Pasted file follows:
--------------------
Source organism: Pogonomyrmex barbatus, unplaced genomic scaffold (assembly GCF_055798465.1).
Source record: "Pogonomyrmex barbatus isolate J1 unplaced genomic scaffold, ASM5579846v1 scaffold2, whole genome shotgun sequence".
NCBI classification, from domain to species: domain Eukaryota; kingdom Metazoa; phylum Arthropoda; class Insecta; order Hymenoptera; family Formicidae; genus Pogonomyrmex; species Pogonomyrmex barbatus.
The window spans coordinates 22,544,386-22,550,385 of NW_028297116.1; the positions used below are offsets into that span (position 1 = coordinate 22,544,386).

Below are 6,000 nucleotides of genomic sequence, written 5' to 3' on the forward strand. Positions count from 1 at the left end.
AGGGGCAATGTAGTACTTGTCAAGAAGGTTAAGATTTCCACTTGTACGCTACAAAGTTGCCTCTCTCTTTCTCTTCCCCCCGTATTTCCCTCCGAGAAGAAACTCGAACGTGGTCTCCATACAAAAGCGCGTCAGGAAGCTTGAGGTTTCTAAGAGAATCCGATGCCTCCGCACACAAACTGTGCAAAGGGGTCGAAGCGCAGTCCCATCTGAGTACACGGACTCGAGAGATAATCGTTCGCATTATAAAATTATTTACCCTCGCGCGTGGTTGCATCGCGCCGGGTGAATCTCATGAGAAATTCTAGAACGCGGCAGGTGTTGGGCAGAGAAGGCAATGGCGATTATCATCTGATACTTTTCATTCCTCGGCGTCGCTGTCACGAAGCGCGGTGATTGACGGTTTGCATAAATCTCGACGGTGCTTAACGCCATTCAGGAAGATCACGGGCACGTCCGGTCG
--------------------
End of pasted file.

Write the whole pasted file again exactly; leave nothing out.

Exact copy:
Source organism: Pogonomyrmex barbatus, unplaced genomic scaffold (assembly GCF_055798465.1).
Source record: "Pogonomyrmex barbatus isolate J1 unplaced genomic scaffold, ASM5579846v1 scaffold2, whole genome shotgun sequence".
NCBI classification, from domain to species: domain Eukaryota; kingdom Metazoa; phylum Arthropoda; class Insecta; order Hymenoptera; family Formicidae; genus Pogonomyrmex; species Pogonomyrmex barbatus.
The window spans coordinates 22,544,386-22,550,385 of NW_028297116.1; the positions used below are offsets into that span (position 1 = coordinate 22,544,386).

Below are 6,000 nucleotides of genomic sequence, written 5' to 3' on the forward strand. Positions count from 1 at the left end.
AGGGGCAATGTAGTACTTGTCAAGAAGGTTAAGATTTCCACTTGTACGCTACAAAGTTGCCTCTCTCTTTCTCTTCCCCCCGTATTTCCCTCCGAGAAGAAACTCGAACGTGGTCTCCATACAAAAGCGCGTCAGGAAGCTTGAGGTTTCTAAGAGAATCCGATGCCTCCGCACACAAACTGTGCAAAGGGGTCGAAGCGCAGTCCCATCTGAGTACACGGACTCGAGAGATAATCGTTCGCATTATAAAATTATTTACCCTCGCGCGTGGTTGCATCGCGCCGGGTGAATCTCATGAGAAATTCTAGAACGCGGCAGGTGTTGGGCAGAGAAGGCAATGGCGATTATCATCTGATACTTTTCATTCCTCGGCGTCGCTGTCACGAAGCGCGGTGATTGACGGTTTGCATAAATCTCGACGGTGCTTAACGCCATTCAGGAAGATCACGGGCACGTCCGGTCG